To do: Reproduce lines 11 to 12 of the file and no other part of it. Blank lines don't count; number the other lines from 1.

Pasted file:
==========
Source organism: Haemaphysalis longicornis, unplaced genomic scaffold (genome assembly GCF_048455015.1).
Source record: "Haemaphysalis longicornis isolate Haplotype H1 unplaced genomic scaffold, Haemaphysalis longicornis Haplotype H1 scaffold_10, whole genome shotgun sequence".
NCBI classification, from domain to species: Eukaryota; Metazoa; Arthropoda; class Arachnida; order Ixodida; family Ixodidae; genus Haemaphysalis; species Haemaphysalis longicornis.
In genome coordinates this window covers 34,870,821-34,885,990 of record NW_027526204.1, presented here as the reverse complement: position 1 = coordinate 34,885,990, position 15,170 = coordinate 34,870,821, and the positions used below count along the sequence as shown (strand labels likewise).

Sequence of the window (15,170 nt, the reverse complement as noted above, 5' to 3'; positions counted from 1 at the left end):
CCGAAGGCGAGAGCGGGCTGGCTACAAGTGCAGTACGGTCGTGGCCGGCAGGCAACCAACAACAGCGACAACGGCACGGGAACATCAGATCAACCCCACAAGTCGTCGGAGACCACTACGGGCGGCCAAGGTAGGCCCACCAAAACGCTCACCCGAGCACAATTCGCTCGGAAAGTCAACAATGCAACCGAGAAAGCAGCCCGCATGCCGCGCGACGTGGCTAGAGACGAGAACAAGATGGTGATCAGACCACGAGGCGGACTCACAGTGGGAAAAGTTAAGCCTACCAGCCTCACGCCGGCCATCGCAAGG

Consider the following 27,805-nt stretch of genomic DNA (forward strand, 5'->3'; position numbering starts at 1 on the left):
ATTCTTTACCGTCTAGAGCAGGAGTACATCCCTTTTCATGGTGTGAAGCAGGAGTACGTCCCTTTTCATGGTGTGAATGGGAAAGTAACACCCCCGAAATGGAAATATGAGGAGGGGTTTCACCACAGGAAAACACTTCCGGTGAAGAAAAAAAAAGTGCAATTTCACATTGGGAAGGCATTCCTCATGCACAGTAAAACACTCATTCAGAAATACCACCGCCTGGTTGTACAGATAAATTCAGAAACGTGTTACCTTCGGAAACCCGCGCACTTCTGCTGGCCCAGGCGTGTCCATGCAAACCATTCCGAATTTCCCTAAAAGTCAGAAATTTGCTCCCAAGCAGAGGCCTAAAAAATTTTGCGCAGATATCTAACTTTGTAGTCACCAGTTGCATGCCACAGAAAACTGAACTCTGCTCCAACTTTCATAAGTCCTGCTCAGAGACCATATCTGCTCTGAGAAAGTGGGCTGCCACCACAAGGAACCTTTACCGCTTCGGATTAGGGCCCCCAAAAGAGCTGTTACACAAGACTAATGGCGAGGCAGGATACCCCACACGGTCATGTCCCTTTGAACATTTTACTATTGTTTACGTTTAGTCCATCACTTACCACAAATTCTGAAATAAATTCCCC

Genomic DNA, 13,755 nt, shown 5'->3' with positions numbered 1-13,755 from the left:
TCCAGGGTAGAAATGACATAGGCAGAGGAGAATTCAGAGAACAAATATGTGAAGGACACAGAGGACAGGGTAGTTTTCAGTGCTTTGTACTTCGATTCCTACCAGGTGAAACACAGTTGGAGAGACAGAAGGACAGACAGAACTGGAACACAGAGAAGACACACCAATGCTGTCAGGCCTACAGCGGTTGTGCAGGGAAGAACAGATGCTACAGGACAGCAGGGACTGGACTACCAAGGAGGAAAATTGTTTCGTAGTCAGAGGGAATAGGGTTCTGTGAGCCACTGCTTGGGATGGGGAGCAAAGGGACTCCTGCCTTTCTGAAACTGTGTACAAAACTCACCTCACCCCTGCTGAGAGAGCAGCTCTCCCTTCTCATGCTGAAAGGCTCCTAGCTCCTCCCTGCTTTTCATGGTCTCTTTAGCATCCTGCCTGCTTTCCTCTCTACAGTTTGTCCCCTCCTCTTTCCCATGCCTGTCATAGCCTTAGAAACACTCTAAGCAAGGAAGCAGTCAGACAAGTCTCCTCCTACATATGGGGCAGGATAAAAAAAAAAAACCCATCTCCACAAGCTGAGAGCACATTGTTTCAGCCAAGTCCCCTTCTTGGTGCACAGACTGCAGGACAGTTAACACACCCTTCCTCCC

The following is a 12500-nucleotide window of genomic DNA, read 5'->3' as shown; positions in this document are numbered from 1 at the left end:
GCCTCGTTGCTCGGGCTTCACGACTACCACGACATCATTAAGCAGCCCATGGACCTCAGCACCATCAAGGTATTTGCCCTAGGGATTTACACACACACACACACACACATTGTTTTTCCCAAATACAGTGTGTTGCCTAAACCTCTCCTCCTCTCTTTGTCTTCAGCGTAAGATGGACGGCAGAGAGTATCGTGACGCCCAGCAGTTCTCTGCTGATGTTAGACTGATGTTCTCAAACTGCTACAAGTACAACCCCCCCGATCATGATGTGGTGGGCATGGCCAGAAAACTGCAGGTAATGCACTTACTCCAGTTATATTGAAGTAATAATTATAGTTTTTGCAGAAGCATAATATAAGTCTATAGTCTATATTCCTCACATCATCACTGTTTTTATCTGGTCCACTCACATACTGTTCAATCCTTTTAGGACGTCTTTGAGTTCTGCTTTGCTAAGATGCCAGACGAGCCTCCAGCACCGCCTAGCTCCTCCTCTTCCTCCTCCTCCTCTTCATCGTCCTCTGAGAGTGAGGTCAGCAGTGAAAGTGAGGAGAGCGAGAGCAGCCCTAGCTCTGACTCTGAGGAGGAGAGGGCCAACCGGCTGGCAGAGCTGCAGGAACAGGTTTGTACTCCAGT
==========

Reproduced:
The following is a 12500-nucleotide window of genomic DNA, read 5'->3' as shown; positions in this document are numbered from 1 at the left end:
GCCTCGTTGCTCGGGCTTCACGACTACCACGACATCATTAAGCAGCCCATGGACCTCAGCACCATCAAGGTATTTGCCCTAGGGATTTACACACACACACACACACACATTGTTTTTCCCAAATACAGTGTGTTGCCTAAACCTCTCCTCCTCTCTTTGTCTTCAGCGTAAGATGGACGGCAGAGAGTATCGTGACGCCCAGCAGTTCTCTGCTGATGTTAGACTGATGTTCTCAAACTGCTACAAGTACAACCCCCCCGATCATGATGTGGTGGGCATGGCCAGAAAACTGCAGGTAATGCACTTACTCCAGTTATATTGAAGTAATAATTATAGTTTTTGCAGAAGCATAATATAAGTCTATAGTCTATATTCCTCACATCATCACTGTTTTTATCTGGTCCACTCACATACTGTTCAATCCTTTTAGGACGTCTTTGAGTTCTGCTTTGCTAAGATGCCAGACGAGCCTCCAGCACCGCCTAGCTCCTCCTCTTCCTCCTCCTCCTCTTCATCGTCCTCTGAGAGTGAGGTCAGCAGTGAAAGTGAGGAGAGCGAGAGCAGCCCTAGCTCTGACTCTGAGGAGGAGAGGGCCAACCGGCTGGCAGAGCTGCAGGAACAGGTTTGTACTCCAGT